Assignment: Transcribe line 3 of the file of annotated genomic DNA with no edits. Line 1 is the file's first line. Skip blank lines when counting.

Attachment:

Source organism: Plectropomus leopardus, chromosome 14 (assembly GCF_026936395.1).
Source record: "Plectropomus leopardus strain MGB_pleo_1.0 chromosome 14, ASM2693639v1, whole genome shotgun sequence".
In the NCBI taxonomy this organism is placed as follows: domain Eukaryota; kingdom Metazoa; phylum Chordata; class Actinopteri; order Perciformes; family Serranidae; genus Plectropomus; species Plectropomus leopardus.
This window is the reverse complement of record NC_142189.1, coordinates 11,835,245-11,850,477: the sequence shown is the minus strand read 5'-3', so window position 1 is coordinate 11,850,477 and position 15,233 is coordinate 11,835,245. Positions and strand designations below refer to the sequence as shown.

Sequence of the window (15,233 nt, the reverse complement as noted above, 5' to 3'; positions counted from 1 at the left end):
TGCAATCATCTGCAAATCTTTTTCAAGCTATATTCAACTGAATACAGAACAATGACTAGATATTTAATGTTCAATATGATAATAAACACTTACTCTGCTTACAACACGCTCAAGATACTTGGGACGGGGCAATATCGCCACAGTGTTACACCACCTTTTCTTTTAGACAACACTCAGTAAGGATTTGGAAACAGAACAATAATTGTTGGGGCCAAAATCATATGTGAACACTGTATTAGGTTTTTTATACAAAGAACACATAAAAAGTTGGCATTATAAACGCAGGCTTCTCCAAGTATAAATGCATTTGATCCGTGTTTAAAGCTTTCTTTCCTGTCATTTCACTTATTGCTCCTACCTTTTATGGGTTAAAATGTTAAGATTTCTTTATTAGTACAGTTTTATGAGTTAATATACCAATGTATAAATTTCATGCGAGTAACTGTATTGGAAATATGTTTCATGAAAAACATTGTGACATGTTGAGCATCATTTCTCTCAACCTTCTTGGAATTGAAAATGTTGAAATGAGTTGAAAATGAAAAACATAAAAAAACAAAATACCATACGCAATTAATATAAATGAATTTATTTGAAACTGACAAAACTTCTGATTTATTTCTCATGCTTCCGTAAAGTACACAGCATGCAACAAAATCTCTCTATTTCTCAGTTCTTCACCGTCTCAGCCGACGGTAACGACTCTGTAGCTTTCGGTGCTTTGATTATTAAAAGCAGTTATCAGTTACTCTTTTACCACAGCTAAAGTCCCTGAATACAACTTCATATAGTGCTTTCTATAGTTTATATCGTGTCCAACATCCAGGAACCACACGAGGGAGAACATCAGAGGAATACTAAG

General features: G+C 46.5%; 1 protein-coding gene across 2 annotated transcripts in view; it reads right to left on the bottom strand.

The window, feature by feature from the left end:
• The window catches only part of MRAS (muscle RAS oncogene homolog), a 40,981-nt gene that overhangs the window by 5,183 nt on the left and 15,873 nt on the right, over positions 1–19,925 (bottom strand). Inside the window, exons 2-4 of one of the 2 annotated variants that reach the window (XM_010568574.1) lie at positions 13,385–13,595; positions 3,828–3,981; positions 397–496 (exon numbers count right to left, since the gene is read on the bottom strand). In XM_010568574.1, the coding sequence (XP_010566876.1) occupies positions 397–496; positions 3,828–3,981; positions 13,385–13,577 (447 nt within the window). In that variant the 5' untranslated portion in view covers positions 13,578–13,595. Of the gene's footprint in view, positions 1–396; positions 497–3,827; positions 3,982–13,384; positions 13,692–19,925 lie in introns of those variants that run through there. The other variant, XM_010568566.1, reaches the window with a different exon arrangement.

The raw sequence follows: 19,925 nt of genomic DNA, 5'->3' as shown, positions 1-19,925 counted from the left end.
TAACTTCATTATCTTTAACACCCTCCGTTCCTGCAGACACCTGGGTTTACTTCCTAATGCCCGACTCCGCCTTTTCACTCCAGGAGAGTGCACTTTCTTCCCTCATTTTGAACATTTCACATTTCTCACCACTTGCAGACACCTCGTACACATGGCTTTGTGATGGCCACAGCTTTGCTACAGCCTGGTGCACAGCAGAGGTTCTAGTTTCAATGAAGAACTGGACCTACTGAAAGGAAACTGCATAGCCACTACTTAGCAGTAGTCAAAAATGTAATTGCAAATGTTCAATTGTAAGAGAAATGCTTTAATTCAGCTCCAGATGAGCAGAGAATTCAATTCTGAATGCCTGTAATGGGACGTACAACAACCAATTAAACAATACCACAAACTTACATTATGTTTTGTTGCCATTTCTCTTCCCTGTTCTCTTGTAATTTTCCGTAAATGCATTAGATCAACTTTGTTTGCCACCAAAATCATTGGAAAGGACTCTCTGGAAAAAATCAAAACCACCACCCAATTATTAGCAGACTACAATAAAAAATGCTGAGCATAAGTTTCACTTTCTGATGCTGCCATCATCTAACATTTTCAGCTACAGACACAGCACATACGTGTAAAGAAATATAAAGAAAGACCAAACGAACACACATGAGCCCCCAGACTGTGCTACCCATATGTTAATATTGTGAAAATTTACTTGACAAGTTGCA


In the NCBI taxonomy this organism is placed as follows: domain Eukaryota; kingdom Metazoa; phylum Chordata; class Actinopteri; order Perciformes; family Serranidae; genus Plectropomus; species Plectropomus leopardus.